The concrete countertop industry is going to grow. But how is it going to grow? What germ of inspiration will connect you and your first countertop to the ones you are going to be producing for your customers? How can you sustain both a business and your passion?
I say there is an artist in all of us. This industry started with a few people at about the same time in California in the 1980s. We came from related disciplines: David Hertz and Mark Rugero were trained as architects, Buddy Rhodes was a potter, I graduated from UC-Berkeley in Fine Arts. So the pioneers of this industry really began in the creative arts. To find that "artist" is a great way to light one's path in this business because as businesses we're on a relentless march of efficiency, grabbing markets and trying to be the most competitive. There's always pressure to economize, commercialize and scale up, but sometimes those things are antithetical to the very reason why we got into this business in the first place. If you can't have fun with what you're doing, you might as well not do it.
I say we're all inherently creative. Many of us naturally drew a lot, flung clay or built widgets when we were young. Then we went through the standardized education mill, faced the job market reality check and gave up some of our passion. Now to look inside and say "I want to do something totally inspiring" feels a bit subversive.
I say let's forget the idea we are just about countertops. Countertops are just the beginning, a segue into changing the way we think of our home environment. It's a chance to break that paradigm of kitchens as manufactured product and bring back a sense of creativity and craftsmanship to our work.
But how can we buck conformity and find our inspiration as creative individuals in this business? Ironically, by imitation. We generally don't associate imitation with creativity — we revere the artist with an original voice. But come to find out all "original" artists originally immersed and surrounded themselves with voices other than their own. If we can see that even one of the greatest American masters of popular culture, such as Bob Dylan, or the icon of European Impressionism Van Gogh, imitated their way to greatness, then I believe it gives us permission to do the same. Of course with all great artists it didn't end with imitation, it began there. Their craft evolved from the exploration, research, distillation and reverse engineering of those who inspired them.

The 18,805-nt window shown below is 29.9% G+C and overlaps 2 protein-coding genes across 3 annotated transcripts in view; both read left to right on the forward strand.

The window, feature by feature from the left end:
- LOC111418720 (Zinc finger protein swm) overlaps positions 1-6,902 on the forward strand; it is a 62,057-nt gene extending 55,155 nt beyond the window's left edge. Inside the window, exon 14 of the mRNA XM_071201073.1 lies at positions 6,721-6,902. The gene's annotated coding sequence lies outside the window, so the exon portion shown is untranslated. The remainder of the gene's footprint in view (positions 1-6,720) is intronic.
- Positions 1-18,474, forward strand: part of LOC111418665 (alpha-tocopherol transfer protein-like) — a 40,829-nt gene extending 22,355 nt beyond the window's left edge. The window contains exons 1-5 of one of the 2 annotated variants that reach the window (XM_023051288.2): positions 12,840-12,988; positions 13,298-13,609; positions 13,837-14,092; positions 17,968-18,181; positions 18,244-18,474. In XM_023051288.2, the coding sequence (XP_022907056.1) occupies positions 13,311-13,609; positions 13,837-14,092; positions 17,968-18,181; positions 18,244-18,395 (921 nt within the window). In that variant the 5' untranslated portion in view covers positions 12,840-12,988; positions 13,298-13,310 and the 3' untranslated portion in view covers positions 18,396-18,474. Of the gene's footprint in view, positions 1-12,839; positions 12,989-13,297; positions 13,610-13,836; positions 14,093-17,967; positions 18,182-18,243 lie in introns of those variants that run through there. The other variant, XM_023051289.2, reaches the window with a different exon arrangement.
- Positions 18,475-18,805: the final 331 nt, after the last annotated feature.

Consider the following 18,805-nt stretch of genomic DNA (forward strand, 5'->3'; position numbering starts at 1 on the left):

When I traveled to Holland and saw the early work of Van Gogh, I was stunned to see the evolution of his art chronicled from a young man struggling to find a style he could call his own to the mature work for which he is so well revered. Even in his 30s he basically plagiarized from everyone and every culture he felt inspired by, from Manet to Japanese wood block prints. Seeing paintings first-hand that were essentially almost childish imitations by this great master somehow made me realize that we all begin at the beginning. It liberated me from the misguided notion that I was a worthless artist until I was an "original" artist.
Bob Dylan said, "when I recorded my first album, half the cuts on it were renditions of songs that Dave Van Ronk did. It's not that I planned that, it just happened. Unconsciously I trusted his stuff more than I did mine. He towered over the street like a mountain, but would never break into the big time, he was big — sky high and I looked up to him. He came from the land of giants." And you wonder why Bob Dylan would look up to anybody, but there he was looking up to Van Ronk. There was a willingness there with Dylan to listen and have the humility to accept that somebody else was doing something much bigger, much better, than he was. But, Dylan also had the confidence that he would find his own voice.